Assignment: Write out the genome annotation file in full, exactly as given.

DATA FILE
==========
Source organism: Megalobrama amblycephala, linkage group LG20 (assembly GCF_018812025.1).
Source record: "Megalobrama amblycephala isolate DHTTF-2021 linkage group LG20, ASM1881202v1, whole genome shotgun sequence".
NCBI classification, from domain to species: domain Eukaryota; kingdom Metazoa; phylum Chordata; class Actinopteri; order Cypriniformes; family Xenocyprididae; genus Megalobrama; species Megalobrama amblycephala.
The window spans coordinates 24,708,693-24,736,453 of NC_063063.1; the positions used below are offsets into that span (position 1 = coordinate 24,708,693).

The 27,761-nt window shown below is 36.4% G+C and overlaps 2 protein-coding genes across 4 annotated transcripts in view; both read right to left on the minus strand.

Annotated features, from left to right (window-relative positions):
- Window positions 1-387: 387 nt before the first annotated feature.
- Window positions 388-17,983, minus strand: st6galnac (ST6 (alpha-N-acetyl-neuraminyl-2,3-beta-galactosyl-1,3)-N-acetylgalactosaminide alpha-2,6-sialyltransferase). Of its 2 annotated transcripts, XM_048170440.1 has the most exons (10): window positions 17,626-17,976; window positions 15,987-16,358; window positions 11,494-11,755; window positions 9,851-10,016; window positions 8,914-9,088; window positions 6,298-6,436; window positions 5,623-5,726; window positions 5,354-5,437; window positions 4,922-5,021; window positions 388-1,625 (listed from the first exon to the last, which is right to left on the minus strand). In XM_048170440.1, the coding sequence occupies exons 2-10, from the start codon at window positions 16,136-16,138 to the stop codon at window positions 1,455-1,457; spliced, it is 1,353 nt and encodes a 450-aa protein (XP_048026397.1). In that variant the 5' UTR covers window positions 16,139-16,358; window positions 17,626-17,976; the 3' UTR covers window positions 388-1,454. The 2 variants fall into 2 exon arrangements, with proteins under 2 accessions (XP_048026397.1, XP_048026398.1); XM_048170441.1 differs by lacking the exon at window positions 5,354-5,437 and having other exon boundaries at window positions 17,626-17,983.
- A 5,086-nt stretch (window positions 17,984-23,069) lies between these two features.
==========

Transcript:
Source organism: Megalobrama amblycephala, linkage group LG20 (assembly GCF_018812025.1).
Source record: "Megalobrama amblycephala isolate DHTTF-2021 linkage group LG20, ASM1881202v1, whole genome shotgun sequence".
NCBI classification, from domain to species: domain Eukaryota; kingdom Metazoa; phylum Chordata; class Actinopteri; order Cypriniformes; family Xenocyprididae; genus Megalobrama; species Megalobrama amblycephala.
The window spans coordinates 24,708,693-24,736,453 of NC_063063.1; the positions used below are offsets into that span (position 1 = coordinate 24,708,693).

The 27,761-nt window shown below is 36.4% G+C and overlaps 2 protein-coding genes across 4 annotated transcripts in view; both read right to left on the minus strand.

Annotated features, from left to right (window-relative positions):
- Window positions 1-387: 387 nt before the first annotated feature.
- Window positions 388-17,983, minus strand: st6galnac (ST6 (alpha-N-acetyl-neuraminyl-2,3-beta-galactosyl-1,3)-N-acetylgalactosaminide alpha-2,6-sialyltransferase). Of its 2 annotated transcripts, XM_048170440.1 has the most exons (10): window positions 17,626-17,976; window positions 15,987-16,358; window positions 11,494-11,755; window positions 9,851-10,016; window positions 8,914-9,088; window positions 6,298-6,436; window positions 5,623-5,726; window positions 5,354-5,437; window positions 4,922-5,021; window positions 388-1,625 (listed from the first exon to the last, which is right to left on the minus strand). In XM_048170440.1, the coding sequence occupies exons 2-10, from the start codon at window positions 16,136-16,138 to the stop codon at window positions 1,455-1,457; spliced, it is 1,353 nt and encodes a 450-aa protein (XP_048026397.1). In that variant the 5' UTR covers window positions 16,139-16,358; window positions 17,626-17,976; the 3' UTR covers window positions 388-1,454. The 2 variants fall into 2 exon arrangements, with proteins under 2 accessions (XP_048026397.1, XP_048026398.1); XM_048170441.1 differs by lacking the exon at window positions 5,354-5,437 and having other exon boundaries at window positions 17,626-17,983.
- A 5,086-nt stretch (window positions 17,984-23,069) lies between these two features.